Tuxedo cats are bicolor cats. Bicolor means two colors which in the case of tuxedo cats means black-and-white with much more black than white. Although it is questionable whether both black and white are colors!
The tuxedo cat has white mitts, chest, belly and nose and she may have a white tip to her tail. Although there is a certain amount of latitude in the quantities of white fur. They can be male or female (I just don’t like calling cats “it”).
The distinct pattern is caused by the white spotting or piebald gene. The tuxedo cat is what is called a “low-grade white spotting”. This represents a less than 40% amount of white fur throughout the coat of the cat (source: Sarah Hartwell).
I’m sure that you are aware of this but the colloquial term “tuxedo” is a reference to the dinner jacket or dinner suit which is used by men for formal evening events. This reflects the white fur on the chest of tuxedo cat but the fur extends to the face and other parts of the body as well.
Tuxedo cats are black-and-white cats. Some people would simply call them black-and-white cats but a more precise description would be tuxedo cats provided the coat pattern fits the description.
The term is a description of a cat coat. It is not a description of a cat breed. You will see some famous and popular cat breeds such as the Maine Coon wearing a tuxedo coat. In fact the picture of myself holding a cat taken many years ago is of a champion tuxedo Maine Coon (see him above too).
Because the term is used to describe a cat coat you cannot say that tuxedo cats in general have a certain personality. You can refer to purebred cats as having a certain personality because breeders selectively breed for appearance and personality. But most tuxedo cats are random bred (free-living) in any event.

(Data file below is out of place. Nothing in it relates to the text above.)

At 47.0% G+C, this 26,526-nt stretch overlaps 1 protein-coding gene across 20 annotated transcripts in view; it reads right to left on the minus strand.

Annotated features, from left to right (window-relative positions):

There have been some celebrity tuxedo cats. One of them is very much in the public eye at present. He is Palmerston who lives at the UK’s Foreign Office, London. He is the chief mouse in that large building. He engages in fights with his neighbor, Larry, who is the chief mouse at Number 10 Downing Street. I believe that Palmerston wins the battles.
Another well-known tuxedo cat was Socks (1989-2009), the White House cat at the time of the Clinton presidency. He was an adopted stray and the only pet of the Clintons during the eight years of the Clinton administration.
I’m told that 75% of all cats are black and white (I would dispute this). Of course a fraction of these are tuxedo cats. I don’t have a percentage for tuxedo cats. My guess would be something in the order of 10%. It is quite a common coat type.
I’m also told that black-and-white cats spend an average of 10 days longer at cat shelters waiting to be adopted compared to cats with other coat types. This may be a spin-off from the unpopularity of black cats and because the tuxedo appearance is quite common as mentioned.
A former much loved female cat of mine was a tuxedo. She was a rescue cat as usual. She was a poor mouser and very gentle.
The statement sums up the benefits that living with a domestic cat companion can bring…
How often do we think of alternatives to the high street banks? I don't or…
Living with a cat companion when younger can protect against heart disease when older. I'm…